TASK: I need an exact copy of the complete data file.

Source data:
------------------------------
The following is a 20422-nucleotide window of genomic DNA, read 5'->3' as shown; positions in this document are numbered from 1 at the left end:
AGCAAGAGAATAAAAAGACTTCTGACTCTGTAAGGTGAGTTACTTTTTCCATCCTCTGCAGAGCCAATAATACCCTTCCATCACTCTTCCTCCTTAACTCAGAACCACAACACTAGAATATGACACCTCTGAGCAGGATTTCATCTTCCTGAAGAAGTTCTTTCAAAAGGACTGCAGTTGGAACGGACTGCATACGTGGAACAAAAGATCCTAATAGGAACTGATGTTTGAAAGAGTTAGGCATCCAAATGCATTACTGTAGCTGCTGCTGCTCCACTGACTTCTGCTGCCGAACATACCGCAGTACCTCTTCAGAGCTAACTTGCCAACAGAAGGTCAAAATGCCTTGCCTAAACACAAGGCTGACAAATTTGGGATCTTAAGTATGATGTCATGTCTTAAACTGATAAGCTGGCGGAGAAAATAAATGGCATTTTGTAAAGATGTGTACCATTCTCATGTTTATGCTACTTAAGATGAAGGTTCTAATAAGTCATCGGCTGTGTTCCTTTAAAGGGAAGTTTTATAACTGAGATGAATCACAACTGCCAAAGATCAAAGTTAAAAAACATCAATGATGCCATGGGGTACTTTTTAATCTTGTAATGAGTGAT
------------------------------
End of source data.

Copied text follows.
The following is a 20422-nucleotide window of genomic DNA, read 5'->3' as shown; positions in this document are numbered from 1 at the left end:
AGCAAGAGAATAAAAAGACTTCTGACTCTGTAAGGTGAGTTACTTTTTCCATCCTCTGCAGAGCCAATAATACCCTTCCATCACTCTTCCTCCTTAACTCAGAACCACAACACTAGAATATGACACCTCTGAGCAGGATTTCATCTTCCTGAAGAAGTTCTTTCAAAAGGACTGCAGTTGGAACGGACTGCATACGTGGAACAAAAGATCCTAATAGGAACTGATGTTTGAAAGAGTTAGGCATCCAAATGCATTACTGTAGCTGCTGCTGCTCCACTGACTTCTGCTGCCGAACATACCGCAGTACCTCTTCAGAGCTAACTTGCCAACAGAAGGTCAAAATGCCTTGCCTAAACACAAGGCTGACAAATTTGGGATCTTAAGTATGATGTCATGTCTTAAACTGATAAGCTGGCGGAGAAAATAAATGGCATTTTGTAAAGATGTGTACCATTCTCATGTTTATGCTACTTAAGATGAAGGTTCTAATAAGTCATCGGCTGTGTTCCTTTAAAGGGAAGTTTTATAACTGAGATGAATCACAACTGCCAAAGATCAAAGTTAAAAAACATCAATGATGCCATGGGGTACTTTTTAATCTTGTAATGAGTGAT